Around the city, pump tracks are the new (old) favourite playgrounds for youngsters. Popping up in all sorts of places, both as permanent and temporary installations, they are a great way of showing that biking is an awesome way to get young legs pumping – resulting in serious determination and gleeful grins, such as at this April Women in Urbanism event with Sarah Walker in Grey Lynn Park.


Transport Minister Phil Twyford at the 2017 Lightpath Festival

Building a cycling city is cheap, compared to the alternatives. But it still costs a few bucks, especially after decades of neglect and billions and billions poured into cars. In April, Auckland Council and Government, led by Transport Ministers Phil Twyford – pictured here at the first Lightpath Festival – and Julie Anne Genter, announced ATAP, an agreement for how the next 10 years of Auckland’s transport would be co-funded. Included were many hundreds of millions targeted towards road safety specifically for pedestrians and people on bikes, completing the delayed Urban Cycleway Programme – and new funding for further bikeways, including SkyPath.

The fine print contained a few disappointments – the ambitious ten-year business case from Auckland Transport’s bike team for new cycleways was only half-funded – but overall ATAP was definitely a massive step forward in setting the scene for the next few years. And, half a year after the national election, it brought certainty to many projects that had been stuck in funding limbo.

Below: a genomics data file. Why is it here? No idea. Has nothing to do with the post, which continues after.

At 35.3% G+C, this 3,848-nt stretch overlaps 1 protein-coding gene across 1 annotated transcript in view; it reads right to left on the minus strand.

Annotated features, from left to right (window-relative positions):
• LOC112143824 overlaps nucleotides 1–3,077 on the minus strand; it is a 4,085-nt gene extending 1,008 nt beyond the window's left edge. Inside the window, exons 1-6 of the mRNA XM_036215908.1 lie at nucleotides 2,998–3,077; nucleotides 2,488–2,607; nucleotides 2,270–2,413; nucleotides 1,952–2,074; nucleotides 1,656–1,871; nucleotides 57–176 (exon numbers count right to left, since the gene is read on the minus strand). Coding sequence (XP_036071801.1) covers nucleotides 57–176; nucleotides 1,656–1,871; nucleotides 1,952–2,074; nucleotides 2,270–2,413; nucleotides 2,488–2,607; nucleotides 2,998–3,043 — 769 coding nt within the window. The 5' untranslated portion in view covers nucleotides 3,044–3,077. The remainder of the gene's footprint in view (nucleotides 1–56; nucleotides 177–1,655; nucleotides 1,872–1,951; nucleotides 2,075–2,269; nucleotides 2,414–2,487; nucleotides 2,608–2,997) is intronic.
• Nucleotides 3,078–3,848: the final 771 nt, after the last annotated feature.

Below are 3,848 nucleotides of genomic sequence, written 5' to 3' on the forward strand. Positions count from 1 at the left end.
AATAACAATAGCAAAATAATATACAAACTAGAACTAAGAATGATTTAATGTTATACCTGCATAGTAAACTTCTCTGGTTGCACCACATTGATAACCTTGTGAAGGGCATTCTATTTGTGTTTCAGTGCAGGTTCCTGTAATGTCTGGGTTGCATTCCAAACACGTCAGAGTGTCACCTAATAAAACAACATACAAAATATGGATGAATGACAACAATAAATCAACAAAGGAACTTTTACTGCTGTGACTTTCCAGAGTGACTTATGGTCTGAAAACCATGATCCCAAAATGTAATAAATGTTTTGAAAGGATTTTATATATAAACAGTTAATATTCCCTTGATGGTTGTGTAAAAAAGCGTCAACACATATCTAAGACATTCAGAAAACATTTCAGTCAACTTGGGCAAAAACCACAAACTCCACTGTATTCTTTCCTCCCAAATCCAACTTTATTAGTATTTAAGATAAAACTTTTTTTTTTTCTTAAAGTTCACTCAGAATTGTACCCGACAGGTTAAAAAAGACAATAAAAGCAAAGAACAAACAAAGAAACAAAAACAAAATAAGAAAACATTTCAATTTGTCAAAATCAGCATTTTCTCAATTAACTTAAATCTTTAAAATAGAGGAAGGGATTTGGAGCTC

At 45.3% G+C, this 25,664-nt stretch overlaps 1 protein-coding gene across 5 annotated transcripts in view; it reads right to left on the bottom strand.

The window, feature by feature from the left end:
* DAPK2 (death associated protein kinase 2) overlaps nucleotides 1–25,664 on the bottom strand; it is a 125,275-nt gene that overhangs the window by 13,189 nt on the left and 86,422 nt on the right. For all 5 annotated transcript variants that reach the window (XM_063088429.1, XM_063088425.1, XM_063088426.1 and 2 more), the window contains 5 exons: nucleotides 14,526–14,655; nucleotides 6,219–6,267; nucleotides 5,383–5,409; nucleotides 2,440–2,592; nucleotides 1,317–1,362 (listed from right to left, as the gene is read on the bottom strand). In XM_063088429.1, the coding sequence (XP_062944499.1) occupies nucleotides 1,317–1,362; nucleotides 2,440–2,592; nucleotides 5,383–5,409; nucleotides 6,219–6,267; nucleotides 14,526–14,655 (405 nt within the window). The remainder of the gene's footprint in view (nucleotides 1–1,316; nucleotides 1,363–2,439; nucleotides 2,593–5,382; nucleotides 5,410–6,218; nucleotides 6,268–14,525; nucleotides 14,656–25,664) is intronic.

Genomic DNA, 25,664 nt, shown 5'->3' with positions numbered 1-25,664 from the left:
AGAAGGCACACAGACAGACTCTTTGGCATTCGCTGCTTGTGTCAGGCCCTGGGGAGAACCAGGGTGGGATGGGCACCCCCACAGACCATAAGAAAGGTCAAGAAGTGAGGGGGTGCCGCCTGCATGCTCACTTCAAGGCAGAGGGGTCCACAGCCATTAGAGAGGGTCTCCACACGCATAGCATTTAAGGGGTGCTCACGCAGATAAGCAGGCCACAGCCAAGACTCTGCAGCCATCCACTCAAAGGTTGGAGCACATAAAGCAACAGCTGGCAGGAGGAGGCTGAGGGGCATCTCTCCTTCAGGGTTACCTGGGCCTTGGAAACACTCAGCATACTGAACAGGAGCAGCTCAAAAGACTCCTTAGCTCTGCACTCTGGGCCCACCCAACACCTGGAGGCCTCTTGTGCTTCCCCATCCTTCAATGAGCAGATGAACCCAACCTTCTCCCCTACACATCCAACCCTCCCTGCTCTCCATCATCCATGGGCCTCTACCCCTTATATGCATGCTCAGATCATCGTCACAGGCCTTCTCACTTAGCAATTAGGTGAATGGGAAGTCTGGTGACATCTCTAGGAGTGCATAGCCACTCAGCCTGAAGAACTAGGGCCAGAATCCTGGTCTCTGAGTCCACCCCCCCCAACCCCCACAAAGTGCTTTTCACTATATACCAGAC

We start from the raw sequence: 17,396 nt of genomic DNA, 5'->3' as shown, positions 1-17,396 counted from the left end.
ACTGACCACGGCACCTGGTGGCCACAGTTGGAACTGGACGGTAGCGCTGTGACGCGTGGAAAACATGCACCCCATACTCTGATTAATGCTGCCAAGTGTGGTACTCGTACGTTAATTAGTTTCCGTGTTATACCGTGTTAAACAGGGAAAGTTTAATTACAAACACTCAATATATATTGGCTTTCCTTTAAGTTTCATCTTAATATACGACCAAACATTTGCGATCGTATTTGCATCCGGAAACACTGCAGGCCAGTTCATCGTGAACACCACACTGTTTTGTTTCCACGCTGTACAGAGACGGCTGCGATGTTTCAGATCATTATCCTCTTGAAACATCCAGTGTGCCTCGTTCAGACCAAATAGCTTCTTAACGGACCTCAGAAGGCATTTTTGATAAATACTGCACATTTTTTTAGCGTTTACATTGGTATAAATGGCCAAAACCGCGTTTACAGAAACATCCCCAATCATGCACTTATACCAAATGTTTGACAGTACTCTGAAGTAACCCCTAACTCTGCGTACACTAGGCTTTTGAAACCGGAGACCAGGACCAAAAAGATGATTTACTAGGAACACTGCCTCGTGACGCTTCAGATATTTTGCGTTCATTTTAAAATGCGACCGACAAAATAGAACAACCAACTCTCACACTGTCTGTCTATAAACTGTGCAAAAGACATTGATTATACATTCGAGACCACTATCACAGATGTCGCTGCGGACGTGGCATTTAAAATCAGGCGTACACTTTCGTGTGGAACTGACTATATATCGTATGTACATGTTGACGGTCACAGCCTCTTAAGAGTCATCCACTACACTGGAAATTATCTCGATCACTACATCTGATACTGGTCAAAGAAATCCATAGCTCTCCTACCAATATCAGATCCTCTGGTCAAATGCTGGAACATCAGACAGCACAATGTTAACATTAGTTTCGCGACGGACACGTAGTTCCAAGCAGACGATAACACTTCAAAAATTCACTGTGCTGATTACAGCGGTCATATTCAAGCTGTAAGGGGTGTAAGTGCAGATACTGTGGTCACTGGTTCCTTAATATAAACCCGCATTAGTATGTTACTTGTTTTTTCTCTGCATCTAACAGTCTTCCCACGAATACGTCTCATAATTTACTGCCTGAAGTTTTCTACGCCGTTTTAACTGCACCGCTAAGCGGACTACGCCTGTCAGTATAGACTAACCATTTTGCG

The lower Queen St section of the Northcote Safe Cycle Route in action. Door zone alert!

In May, with the release of the report into Auckland’s rise in traffic deaths and serious injury, safety became the watchword. We wanted to check that AT was on the same page with us when it came to the safety of people on bikes.The lower Queen St section of the Northcote Safe Cycle Route (pictured above) was a timely example on which to test this. (As of this writing, we await the results of a further safety audit.)


MC Wallace Chapman at the handlebars of the Big Bike Debate.

May also saw the first of our winter fundraiser get-togethers, in the form of the Big Bike Debate, moderated by MC Wallace Chapman and pitting two teams of comedians against each other, on the topic That Auckland Looks Better on a Bike. Did we settle the question once and for all – or will we have to have it out again in 2019? Watch this space.


Cook St is set to get a new recipe for safer walking and biking.

June brought a surprise bikeway project, in the form of proposed improvements to humanise Cook St and the area between Nelson St and Victoria Park – aka Victoria Quarter, which is home to a surprising number of people. We can only hope AT continues to seek opportunities like this to reshape streets towards the human scale, especially in the city centre and town centres where people congregate and walk and bike.


In July, as Auckland’s light rail projects moved forward, we proposed a design and launched a campaign to include bikeways in the design for Dominion Road. The straightest, flattest, and most direct route through the heart of the isthmus, Dominion Road is a dream cycling. The project is currently being worked on inside of NZTA, so we have nothing to report yet, either way. (Which reminds us – have you signed the petition?)